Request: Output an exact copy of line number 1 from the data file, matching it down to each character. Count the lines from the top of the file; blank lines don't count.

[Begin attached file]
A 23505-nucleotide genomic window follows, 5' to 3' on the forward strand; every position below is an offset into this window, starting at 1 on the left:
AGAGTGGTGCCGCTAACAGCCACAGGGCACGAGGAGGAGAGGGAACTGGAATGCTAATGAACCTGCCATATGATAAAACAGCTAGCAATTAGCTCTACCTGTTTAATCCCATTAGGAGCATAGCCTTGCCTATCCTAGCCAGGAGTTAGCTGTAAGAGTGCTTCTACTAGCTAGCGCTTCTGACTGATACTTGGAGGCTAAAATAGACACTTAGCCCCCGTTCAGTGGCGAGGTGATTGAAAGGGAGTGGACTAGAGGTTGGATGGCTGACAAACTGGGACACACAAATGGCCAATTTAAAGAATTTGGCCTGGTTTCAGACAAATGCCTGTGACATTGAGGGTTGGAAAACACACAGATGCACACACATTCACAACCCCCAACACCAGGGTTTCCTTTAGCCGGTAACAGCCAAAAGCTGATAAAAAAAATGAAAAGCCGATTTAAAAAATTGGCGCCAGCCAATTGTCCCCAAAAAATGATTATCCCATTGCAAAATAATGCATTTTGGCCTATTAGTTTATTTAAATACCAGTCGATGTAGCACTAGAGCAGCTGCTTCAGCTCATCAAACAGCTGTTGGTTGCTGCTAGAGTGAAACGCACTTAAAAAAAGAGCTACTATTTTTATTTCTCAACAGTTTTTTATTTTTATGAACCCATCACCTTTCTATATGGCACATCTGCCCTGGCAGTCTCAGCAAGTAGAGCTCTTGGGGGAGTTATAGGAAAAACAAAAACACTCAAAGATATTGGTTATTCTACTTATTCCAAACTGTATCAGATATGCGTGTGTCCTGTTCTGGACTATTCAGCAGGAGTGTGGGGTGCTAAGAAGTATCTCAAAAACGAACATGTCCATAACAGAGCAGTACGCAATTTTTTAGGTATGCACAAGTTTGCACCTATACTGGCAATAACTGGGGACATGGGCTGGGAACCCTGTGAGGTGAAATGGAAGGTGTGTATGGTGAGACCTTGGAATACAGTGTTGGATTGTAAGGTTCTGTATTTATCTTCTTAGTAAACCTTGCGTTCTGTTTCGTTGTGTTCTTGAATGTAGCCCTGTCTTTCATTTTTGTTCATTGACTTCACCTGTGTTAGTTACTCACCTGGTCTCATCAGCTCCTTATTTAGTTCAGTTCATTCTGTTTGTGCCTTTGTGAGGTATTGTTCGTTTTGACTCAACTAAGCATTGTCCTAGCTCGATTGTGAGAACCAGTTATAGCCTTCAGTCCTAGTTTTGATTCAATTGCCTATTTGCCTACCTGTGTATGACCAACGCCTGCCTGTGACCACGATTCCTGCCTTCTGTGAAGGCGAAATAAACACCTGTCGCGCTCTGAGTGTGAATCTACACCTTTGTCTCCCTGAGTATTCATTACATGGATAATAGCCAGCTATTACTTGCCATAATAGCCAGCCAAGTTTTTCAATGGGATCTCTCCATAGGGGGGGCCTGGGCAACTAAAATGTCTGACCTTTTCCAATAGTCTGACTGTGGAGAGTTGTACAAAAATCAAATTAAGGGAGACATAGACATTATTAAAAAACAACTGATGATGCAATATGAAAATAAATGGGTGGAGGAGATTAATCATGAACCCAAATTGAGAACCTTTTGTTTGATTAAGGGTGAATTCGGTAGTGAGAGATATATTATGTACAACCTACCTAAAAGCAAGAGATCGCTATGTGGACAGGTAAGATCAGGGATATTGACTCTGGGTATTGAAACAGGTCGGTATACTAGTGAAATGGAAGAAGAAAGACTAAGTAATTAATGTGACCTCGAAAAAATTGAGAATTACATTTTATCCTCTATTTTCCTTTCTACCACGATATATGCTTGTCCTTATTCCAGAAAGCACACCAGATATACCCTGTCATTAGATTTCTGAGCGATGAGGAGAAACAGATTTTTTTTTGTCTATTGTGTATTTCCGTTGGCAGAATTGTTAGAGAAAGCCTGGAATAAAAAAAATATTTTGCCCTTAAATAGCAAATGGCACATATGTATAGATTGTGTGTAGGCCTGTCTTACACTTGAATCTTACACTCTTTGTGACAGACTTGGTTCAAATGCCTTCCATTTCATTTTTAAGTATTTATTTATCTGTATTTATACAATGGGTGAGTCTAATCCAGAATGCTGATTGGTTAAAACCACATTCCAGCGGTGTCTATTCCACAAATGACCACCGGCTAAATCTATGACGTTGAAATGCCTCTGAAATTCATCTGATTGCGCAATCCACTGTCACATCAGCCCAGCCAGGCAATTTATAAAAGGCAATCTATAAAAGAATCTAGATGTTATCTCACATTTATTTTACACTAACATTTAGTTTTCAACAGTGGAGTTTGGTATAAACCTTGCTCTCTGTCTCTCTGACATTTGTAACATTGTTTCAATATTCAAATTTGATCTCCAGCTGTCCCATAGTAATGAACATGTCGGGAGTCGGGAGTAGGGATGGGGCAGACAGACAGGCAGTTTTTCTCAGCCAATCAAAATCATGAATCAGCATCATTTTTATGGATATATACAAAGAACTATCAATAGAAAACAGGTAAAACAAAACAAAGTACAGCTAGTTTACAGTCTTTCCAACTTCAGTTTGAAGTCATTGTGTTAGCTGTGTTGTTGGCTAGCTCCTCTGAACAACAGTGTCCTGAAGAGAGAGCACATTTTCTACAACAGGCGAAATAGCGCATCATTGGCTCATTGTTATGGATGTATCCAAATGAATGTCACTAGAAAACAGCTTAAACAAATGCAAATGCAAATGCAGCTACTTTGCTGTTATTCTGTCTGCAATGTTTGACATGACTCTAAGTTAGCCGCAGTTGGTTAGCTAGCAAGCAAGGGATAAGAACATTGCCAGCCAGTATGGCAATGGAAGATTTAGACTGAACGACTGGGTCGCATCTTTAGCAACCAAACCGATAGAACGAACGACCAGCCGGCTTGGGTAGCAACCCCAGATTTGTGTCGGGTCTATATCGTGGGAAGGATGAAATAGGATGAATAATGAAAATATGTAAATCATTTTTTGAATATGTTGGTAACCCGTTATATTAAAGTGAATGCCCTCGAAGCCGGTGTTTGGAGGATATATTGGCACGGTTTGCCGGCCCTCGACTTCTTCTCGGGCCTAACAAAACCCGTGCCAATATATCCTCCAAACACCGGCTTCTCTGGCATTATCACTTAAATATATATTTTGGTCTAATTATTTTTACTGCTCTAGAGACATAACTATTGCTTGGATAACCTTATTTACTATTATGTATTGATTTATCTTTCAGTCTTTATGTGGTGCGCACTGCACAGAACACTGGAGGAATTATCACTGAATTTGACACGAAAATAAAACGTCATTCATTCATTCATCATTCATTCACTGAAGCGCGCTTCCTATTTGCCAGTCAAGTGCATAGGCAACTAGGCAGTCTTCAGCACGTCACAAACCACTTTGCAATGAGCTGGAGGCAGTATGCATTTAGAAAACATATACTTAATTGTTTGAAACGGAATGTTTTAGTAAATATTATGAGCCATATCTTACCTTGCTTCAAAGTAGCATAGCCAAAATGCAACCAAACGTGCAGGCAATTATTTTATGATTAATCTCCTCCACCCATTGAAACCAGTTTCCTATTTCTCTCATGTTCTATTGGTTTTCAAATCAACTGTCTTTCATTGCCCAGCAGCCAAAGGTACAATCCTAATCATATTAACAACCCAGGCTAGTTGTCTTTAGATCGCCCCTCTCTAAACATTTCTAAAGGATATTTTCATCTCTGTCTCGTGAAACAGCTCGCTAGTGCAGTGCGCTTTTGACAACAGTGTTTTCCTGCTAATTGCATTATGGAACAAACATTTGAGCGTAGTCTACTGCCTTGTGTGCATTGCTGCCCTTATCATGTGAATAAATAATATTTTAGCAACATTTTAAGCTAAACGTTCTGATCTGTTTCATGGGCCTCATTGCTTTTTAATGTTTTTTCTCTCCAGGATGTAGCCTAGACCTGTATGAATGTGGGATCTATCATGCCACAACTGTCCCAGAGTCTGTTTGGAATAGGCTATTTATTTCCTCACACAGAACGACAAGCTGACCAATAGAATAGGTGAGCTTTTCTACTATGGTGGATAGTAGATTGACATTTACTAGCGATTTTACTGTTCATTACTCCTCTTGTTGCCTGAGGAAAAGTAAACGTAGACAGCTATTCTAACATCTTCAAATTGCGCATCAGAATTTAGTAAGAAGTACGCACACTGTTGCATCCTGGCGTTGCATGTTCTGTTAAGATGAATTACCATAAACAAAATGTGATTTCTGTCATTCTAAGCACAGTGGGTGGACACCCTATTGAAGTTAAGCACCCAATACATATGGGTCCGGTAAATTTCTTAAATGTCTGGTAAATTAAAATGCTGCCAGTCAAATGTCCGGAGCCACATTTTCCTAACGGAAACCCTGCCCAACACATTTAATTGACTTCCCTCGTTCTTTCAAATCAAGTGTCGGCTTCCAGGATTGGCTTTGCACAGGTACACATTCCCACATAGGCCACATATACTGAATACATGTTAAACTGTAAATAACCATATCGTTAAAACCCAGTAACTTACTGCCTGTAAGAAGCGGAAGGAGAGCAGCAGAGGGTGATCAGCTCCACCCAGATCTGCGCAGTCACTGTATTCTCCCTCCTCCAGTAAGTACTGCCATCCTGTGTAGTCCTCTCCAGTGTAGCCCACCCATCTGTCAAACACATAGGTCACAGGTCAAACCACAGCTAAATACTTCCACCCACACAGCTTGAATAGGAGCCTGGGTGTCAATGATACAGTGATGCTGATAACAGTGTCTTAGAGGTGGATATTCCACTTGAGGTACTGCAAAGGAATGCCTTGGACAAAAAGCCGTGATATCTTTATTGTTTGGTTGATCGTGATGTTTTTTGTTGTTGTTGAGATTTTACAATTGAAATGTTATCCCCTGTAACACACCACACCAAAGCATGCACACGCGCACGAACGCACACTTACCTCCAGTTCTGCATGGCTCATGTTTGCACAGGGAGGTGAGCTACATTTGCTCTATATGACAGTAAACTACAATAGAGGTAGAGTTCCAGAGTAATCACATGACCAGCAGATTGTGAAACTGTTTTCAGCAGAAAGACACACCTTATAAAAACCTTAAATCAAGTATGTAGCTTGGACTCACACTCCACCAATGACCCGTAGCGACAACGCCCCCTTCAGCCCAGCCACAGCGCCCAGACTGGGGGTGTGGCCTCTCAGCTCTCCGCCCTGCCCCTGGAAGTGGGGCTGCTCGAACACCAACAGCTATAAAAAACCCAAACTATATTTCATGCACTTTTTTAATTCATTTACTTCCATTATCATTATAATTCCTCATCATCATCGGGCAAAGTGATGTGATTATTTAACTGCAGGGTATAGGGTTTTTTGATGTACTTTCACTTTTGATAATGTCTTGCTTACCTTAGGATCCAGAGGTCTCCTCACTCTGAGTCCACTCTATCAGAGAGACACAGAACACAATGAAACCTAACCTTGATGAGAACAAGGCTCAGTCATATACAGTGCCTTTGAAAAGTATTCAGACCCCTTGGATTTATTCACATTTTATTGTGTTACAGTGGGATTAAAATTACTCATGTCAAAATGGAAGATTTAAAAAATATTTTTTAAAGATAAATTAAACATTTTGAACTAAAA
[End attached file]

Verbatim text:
A 23505-nucleotide genomic window follows, 5' to 3' on the forward strand; every position below is an offset into this window, starting at 1 on the left: